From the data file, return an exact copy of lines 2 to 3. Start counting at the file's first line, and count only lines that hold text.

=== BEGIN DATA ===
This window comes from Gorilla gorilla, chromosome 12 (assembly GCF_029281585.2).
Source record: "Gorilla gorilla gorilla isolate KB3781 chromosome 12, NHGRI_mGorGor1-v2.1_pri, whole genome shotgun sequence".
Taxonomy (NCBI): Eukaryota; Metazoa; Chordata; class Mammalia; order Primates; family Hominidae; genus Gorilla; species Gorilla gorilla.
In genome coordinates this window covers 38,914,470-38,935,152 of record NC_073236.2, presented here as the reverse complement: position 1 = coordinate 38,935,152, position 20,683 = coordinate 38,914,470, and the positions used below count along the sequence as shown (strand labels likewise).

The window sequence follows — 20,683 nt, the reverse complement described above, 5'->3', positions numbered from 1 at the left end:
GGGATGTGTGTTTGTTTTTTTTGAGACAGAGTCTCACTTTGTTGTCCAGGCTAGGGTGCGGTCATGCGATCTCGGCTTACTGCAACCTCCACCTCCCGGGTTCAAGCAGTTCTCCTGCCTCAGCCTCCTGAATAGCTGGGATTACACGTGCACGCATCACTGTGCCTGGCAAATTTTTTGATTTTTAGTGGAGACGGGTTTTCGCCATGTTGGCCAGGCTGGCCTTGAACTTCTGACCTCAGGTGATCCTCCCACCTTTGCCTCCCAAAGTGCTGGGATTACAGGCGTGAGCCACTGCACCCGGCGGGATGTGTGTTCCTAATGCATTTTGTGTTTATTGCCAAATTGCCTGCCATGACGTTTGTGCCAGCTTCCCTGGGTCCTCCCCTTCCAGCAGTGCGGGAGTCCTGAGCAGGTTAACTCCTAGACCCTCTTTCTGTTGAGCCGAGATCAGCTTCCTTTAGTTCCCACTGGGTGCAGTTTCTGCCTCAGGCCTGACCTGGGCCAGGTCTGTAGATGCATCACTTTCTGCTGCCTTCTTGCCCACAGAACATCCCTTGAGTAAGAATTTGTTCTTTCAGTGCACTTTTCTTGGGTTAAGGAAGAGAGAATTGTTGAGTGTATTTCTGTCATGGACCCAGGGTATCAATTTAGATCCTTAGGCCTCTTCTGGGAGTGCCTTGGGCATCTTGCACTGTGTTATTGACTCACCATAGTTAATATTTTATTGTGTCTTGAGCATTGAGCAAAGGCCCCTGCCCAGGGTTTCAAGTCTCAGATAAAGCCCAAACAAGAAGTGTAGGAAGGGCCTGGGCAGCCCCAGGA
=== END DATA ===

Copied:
Source record: "Gorilla gorilla gorilla isolate KB3781 chromosome 12, NHGRI_mGorGor1-v2.1_pri, whole genome shotgun sequence".
Taxonomy (NCBI): Eukaryota; Metazoa; Chordata; class Mammalia; order Primates; family Hominidae; genus Gorilla; species Gorilla gorilla.